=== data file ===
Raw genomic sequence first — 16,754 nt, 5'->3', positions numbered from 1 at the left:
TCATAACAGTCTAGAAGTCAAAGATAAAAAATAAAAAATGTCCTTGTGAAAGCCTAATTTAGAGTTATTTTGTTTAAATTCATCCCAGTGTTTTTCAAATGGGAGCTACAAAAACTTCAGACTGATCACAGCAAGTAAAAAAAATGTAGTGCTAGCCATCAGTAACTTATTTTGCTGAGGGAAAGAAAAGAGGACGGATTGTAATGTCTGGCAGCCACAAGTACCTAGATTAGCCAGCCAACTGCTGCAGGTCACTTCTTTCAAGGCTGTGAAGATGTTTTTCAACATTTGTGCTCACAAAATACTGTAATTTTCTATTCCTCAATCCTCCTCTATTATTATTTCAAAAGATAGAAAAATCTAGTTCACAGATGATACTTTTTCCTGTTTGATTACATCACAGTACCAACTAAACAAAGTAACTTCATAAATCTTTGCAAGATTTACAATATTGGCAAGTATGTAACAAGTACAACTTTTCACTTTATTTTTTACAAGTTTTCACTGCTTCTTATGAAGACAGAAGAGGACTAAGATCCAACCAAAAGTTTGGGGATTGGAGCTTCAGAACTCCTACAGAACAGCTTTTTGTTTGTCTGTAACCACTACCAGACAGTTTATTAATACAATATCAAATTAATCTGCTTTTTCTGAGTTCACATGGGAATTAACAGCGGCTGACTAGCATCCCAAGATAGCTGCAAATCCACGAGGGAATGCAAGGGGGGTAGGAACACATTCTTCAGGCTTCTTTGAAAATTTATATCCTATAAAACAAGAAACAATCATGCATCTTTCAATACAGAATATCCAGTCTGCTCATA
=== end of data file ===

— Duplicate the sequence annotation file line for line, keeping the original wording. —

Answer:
Raw genomic sequence first — 16,754 nt, 5'->3', positions numbered from 1 at the left:
TCATAACAGTCTAGAAGTCAAAGATAAAAAATAAAAAATGTCCTTGTGAAAGCCTAATTTAGAGTTATTTTGTTTAAATTCATCCCAGTGTTTTTCAAATGGGAGCTACAAAAACTTCAGACTGATCACAGCAAGTAAAAAAAATGTAGTGCTAGCCATCAGTAACTTATTTTGCTGAGGGAAAGAAAAGAGGACGGATTGTAATGTCTGGCAGCCACAAGTACCTAGATTAGCCAGCCAACTGCTGCAGGTCACTTCTTTCAAGGCTGTGAAGATGTTTTTCAACATTTGTGCTCACAAAATACTGTAATTTTCTATTCCTCAATCCTCCTCTATTATTATTTCAAAAGATAGAAAAATCTAGTTCACAGATGATACTTTTTCCTGTTTGATTACATCACAGTACCAACTAAACAAAGTAACTTCATAAATCTTTGCAAGATTTACAATATTGGCAAGTATGTAACAAGTACAACTTTTCACTTTATTTTTTACAAGTTTTCACTGCTTCTTATGAAGACAGAAGAGGACTAAGATCCAACCAAAAGTTTGGGGATTGGAGCTTCAGAACTCCTACAGAACAGCTTTTTGTTTGTCTGTAACCACTACCAGACAGTTTATTAATACAATATCAAATTAATCTGCTTTTTCTGAGTTCACATGGGAATTAACAGCGGCTGACTAGCATCCCAAGATAGCTGCAAATCCACGAGGGAATGCAAGGGGGGTAGGAACACATTCTTCAGGCTTCTTTGAAAATTTATATCCTATAAAACAAGAAACAATCATGCATCTTTCAATACAGAATATCCAGTCTGCTCATA